My story begins in the summer of 2007. I was just about to transfer to a new high school, having just moved to San Francisco from Billings, Montana. I learned that my new school had a cross country team, and I figured I’d give it a shot. My sister was on a cross country team in high school that competed at the state championship meet, so maybe it ran in the blood.
I had run casually over the past year, but nothing more than a few miles here and there. I began running nearly on a daily basis to get myself into shape, not knowing right away if I would stick with it.
Well, here I am five years later, still running. Since 2008, I have run six marathons (3:13:03 personal best), and five half marathons (1:27:01 personal best). I’ve had some incredible experiences along the way, including a four month sponsorship from ASICS while training for the New York City Marathon, a sponsorship I will be lucky to have again for the same race in 2013.
When people meet me, the first thing they learn is that I am a runner. I usually don’t even have to bring it up. People will just notice my two running tattoos on my arms, 26.2 in Roman numerals on my right arm, and a Greek phrase on my left wrist that is part of the story on how the marathon got its’ name.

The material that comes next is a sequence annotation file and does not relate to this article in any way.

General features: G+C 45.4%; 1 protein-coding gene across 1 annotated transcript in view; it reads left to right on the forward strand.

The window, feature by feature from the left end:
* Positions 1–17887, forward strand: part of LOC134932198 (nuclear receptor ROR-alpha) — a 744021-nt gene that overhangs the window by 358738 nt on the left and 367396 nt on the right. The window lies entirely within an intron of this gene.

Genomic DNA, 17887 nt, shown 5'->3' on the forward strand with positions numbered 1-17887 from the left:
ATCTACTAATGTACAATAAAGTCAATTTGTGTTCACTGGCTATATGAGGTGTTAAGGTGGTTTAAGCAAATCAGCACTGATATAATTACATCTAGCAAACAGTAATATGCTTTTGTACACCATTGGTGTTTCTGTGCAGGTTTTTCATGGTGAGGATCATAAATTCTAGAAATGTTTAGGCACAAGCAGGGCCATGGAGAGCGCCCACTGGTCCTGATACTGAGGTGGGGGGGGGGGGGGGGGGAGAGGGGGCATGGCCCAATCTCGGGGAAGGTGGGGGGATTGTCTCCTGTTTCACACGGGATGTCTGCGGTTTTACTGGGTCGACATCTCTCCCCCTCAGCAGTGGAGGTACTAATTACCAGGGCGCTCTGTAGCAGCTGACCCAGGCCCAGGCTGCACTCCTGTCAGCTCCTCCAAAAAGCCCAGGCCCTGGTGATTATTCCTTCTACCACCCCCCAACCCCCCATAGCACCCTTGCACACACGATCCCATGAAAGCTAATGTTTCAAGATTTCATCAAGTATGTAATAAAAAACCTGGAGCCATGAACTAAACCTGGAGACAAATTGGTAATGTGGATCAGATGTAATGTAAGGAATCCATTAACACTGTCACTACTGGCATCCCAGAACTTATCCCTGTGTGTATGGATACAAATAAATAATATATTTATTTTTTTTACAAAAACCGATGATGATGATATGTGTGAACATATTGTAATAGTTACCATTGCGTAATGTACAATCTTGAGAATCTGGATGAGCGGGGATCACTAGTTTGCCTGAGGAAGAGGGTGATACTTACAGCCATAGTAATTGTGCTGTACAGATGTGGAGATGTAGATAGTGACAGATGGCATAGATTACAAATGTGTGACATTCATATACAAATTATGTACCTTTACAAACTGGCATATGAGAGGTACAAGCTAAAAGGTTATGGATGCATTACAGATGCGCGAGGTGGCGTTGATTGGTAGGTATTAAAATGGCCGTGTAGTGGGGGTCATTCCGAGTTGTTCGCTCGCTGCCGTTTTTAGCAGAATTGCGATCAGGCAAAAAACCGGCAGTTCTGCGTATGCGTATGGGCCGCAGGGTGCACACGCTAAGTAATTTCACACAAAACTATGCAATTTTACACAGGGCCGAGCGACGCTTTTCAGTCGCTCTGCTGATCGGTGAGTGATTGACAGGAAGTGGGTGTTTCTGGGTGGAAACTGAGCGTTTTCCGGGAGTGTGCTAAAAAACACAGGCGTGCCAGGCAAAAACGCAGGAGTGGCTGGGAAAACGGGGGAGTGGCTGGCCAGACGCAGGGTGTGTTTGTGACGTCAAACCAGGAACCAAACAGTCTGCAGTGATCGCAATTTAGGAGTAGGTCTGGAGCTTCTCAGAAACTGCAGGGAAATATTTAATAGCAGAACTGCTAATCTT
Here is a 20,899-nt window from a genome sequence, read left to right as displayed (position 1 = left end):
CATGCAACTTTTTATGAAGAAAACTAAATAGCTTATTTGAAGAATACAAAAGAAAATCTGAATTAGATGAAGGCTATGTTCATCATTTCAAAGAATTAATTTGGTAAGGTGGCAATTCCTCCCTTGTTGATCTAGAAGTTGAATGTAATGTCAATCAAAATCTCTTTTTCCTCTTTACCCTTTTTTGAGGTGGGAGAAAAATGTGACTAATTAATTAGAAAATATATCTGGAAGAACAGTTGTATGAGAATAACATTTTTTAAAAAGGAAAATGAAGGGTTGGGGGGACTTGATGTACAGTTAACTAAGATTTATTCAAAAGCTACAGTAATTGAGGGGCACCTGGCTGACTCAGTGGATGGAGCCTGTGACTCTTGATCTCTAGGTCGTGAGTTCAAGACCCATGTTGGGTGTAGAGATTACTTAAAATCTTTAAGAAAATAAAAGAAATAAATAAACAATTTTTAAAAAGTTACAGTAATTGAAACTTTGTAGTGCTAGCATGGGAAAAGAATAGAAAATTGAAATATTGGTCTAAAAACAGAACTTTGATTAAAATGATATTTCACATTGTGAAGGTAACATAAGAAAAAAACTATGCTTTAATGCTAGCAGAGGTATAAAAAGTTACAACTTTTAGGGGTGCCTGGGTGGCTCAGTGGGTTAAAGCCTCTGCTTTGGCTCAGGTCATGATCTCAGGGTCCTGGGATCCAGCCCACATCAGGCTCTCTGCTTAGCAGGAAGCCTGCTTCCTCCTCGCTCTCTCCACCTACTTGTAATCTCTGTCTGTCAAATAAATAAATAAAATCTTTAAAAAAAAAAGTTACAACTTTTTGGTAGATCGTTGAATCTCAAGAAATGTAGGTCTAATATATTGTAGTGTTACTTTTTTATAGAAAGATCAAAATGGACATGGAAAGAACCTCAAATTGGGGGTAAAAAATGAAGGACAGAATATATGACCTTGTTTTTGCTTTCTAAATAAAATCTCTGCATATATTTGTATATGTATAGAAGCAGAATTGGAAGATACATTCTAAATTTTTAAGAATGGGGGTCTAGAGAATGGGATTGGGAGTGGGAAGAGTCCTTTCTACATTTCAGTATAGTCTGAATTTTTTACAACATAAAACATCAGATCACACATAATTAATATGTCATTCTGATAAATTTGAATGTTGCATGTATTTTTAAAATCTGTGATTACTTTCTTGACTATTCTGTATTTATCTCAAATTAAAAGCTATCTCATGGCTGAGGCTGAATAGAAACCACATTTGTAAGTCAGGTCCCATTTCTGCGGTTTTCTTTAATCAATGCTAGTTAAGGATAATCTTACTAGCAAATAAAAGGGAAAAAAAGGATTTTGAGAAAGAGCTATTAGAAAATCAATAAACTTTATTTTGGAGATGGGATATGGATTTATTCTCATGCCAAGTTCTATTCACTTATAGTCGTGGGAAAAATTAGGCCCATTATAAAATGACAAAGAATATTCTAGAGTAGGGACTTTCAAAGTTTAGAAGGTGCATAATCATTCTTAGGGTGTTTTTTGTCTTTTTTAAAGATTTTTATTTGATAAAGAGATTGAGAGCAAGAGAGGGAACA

For me, running is a way to stay sane in the chaotic college life. Between classes, meetings, homework and exams, running is my time alone with my thoughts. It’s my time to just enjoy being outdoors doing what I love most.
Currently, I am training for the Los Angeles Marathon in March, where I’ll be going after my first “BQ.” For those of you who aren’t familiar with the term, BQ stands for Boston Qualifier. The Boston Marathon, held annually in April, is the only marathon in the world with a qualifying standard. In order to be accepted into the race, you must run a certain time in the marathon, with those times varying by age and gender. For my age group, I must run under a 3:05:00 in the marathon in order to qualify. This is what I will be attempting to achieve in Los Angeles on March 17. I chose the course strategically in order to qualify. The race starts up at Dodger Stadium, and finishes in Santa Monica along the ocean. It is a net downhill course, which means that the finish line is at a lower elevation than the starting line. Simply put, you run downhill more than you run uphill, which generally translates into faster times.
Check back every Thursday for my Tracktown column, where I’ll touch on such subjects as how to get started running, local races, and much more.